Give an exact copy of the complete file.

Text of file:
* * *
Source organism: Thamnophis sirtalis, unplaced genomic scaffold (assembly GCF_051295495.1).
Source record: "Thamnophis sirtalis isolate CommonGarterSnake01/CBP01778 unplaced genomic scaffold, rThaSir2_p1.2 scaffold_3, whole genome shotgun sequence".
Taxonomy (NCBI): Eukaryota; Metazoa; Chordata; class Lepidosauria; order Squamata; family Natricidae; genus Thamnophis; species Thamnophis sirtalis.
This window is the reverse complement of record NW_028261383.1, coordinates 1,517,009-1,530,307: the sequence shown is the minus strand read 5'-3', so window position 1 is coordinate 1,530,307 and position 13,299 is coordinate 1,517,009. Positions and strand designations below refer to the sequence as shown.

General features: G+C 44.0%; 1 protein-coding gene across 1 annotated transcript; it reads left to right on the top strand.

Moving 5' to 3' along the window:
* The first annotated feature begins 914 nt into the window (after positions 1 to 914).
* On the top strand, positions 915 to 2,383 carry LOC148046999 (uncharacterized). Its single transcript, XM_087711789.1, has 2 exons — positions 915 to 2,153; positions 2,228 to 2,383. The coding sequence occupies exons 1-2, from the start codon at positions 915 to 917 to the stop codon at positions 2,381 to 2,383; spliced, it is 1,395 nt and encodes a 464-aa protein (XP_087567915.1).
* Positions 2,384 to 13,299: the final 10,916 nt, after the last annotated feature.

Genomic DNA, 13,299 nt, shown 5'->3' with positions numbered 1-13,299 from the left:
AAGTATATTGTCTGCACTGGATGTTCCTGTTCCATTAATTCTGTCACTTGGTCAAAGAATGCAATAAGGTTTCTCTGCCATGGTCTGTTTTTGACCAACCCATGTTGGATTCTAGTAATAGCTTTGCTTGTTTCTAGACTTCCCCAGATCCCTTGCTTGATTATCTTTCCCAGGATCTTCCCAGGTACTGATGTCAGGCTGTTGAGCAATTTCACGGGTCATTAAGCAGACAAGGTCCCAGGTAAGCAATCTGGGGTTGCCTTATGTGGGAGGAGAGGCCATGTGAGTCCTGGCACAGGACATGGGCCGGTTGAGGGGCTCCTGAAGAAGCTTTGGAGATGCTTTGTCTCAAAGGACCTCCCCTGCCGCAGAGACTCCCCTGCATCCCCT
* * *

Source organism: Thamnophis sirtalis, unplaced genomic scaffold (assembly GCF_051295495.1).
Source record: "Thamnophis sirtalis isolate CommonGarterSnake01/CBP01778 unplaced genomic scaffold, rThaSir2_p1.2 scaffold_3, whole genome shotgun sequence".
Taxonomy (NCBI): Eukaryota; Metazoa; Chordata; class Lepidosauria; order Squamata; family Natricidae; genus Thamnophis; species Thamnophis sirtalis.
This window is the reverse complement of record NW_028261383.1, coordinates 1,517,009-1,530,307: the sequence shown is the minus strand read 5'-3', so window position 1 is coordinate 1,530,307 and position 13,299 is coordinate 1,517,009. Positions and strand designations below refer to the sequence as shown.

General features: G+C 44.0%; 1 protein-coding gene across 1 annotated transcript; it reads left to right on the top strand.

Moving 5' to 3' along the window:
* The first annotated feature begins 914 nt into the window (after positions 1 to 914).
* On the top strand, positions 915 to 2,383 carry LOC148046999 (uncharacterized). Its single transcript, XM_087711789.1, has 2 exons — positions 915 to 2,153; positions 2,228 to 2,383. The coding sequence occupies exons 1-2, from the start codon at positions 915 to 917 to the stop codon at positions 2,381 to 2,383; spliced, it is 1,395 nt and encodes a 464-aa protein (XP_087567915.1).
* Positions 2,384 to 13,299: the final 10,916 nt, after the last annotated feature.

Genomic DNA, 13,299 nt, shown 5'->3' with positions numbered 1-13,299 from the left:
AAGTATATTGTCTGCACTGGATGTTCCTGTTCCATTAATTCTGTCACTTGGTCAAAGAATGCAATAAGGTTTCTCTGCCATGGTCTGTTTTTGACCAACCCATGTTGGATTCTAGTAATAGCTTTGCTTGTTTCTAGACTTCCCCAGATCCCTTGCTTGATTATCTTTCCCAGGATCTTCCCAGGTACTGATGTCAGGCTGTTGAGCAATTTCACGGGTCATTAAGCAGACAAGGTCCCAGGTAAGCAATCTGGGGTTGCCTTATGTGGGAGGAGAGGCCATGTGAGTCCTGGCACAGGACATGGGCCGGTTGAGGGGCTCCTGAAGAAGCTTTGGAGATGCTTTGTCTCAAAGGACCTCCCCTGCCGCAGAGACTCCCCTGCATCCCCT